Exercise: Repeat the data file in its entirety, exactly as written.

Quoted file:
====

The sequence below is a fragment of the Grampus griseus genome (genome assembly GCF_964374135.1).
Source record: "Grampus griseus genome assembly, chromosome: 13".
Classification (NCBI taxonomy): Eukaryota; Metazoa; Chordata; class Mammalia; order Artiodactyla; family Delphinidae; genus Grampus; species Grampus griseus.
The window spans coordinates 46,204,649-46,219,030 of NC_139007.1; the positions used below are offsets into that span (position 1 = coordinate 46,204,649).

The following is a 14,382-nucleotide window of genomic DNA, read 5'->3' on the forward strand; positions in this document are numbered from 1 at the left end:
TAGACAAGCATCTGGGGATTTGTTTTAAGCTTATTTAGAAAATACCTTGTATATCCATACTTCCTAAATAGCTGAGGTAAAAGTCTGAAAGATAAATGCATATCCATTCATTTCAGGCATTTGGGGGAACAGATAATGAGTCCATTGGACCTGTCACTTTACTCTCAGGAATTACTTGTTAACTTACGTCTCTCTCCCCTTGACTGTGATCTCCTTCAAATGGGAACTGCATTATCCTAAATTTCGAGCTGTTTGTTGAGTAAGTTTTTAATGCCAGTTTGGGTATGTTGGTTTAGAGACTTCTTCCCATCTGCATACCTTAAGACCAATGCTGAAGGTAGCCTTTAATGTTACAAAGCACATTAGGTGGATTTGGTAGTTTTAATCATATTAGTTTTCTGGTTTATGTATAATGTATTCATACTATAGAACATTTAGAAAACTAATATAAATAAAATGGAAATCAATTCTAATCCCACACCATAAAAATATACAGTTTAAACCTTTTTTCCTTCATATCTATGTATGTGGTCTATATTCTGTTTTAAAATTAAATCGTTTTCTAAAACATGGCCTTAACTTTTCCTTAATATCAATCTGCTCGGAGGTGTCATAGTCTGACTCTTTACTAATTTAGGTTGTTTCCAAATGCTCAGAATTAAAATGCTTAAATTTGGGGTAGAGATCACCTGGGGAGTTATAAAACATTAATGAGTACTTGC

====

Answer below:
The sequence below is a fragment of the Grampus griseus genome (genome assembly GCF_964374135.1).
Source record: "Grampus griseus genome assembly, chromosome: 13".
Classification (NCBI taxonomy): Eukaryota; Metazoa; Chordata; class Mammalia; order Artiodactyla; family Delphinidae; genus Grampus; species Grampus griseus.
The window spans coordinates 46,204,649-46,219,030 of NC_139007.1; the positions used below are offsets into that span (position 1 = coordinate 46,204,649).

The following is a 14,382-nucleotide window of genomic DNA, read 5'->3' on the forward strand; positions in this document are numbered from 1 at the left end:
TAGACAAGCATCTGGGGATTTGTTTTAAGCTTATTTAGAAAATACCTTGTATATCCATACTTCCTAAATAGCTGAGGTAAAAGTCTGAAAGATAAATGCATATCCATTCATTTCAGGCATTTGGGGGAACAGATAATGAGTCCATTGGACCTGTCACTTTACTCTCAGGAATTACTTGTTAACTTACGTCTCTCTCCCCTTGACTGTGATCTCCTTCAAATGGGAACTGCATTATCCTAAATTTCGAGCTGTTTGTTGAGTAAGTTTTTAATGCCAGTTTGGGTATGTTGGTTTAGAGACTTCTTCCCATCTGCATACCTTAAGACCAATGCTGAAGGTAGCCTTTAATGTTACAAAGCACATTAGGTGGATTTGGTAGTTTTAATCATATTAGTTTTCTGGTTTATGTATAATGTATTCATACTATAGAACATTTAGAAAACTAATATAAATAAAATGGAAATCAATTCTAATCCCACACCATAAAAATATACAGTTTAAACCTTTTTTCCTTCATATCTATGTATGTGGTCTATATTCTGTTTTAAAATTAAATCGTTTTCTAAAACATGGCCTTAACTTTTCCTTAATATCAATCTGCTCGGAGGTGTCATAGTCTGACTCTTTACTAATTTAGGTTGTTTCCAAATGCTCAGAATTAAAATGCTTAAATTTGGGGTAGAGATCACCTGGGGAGTTATAAAACATTAATGAGTACTTGC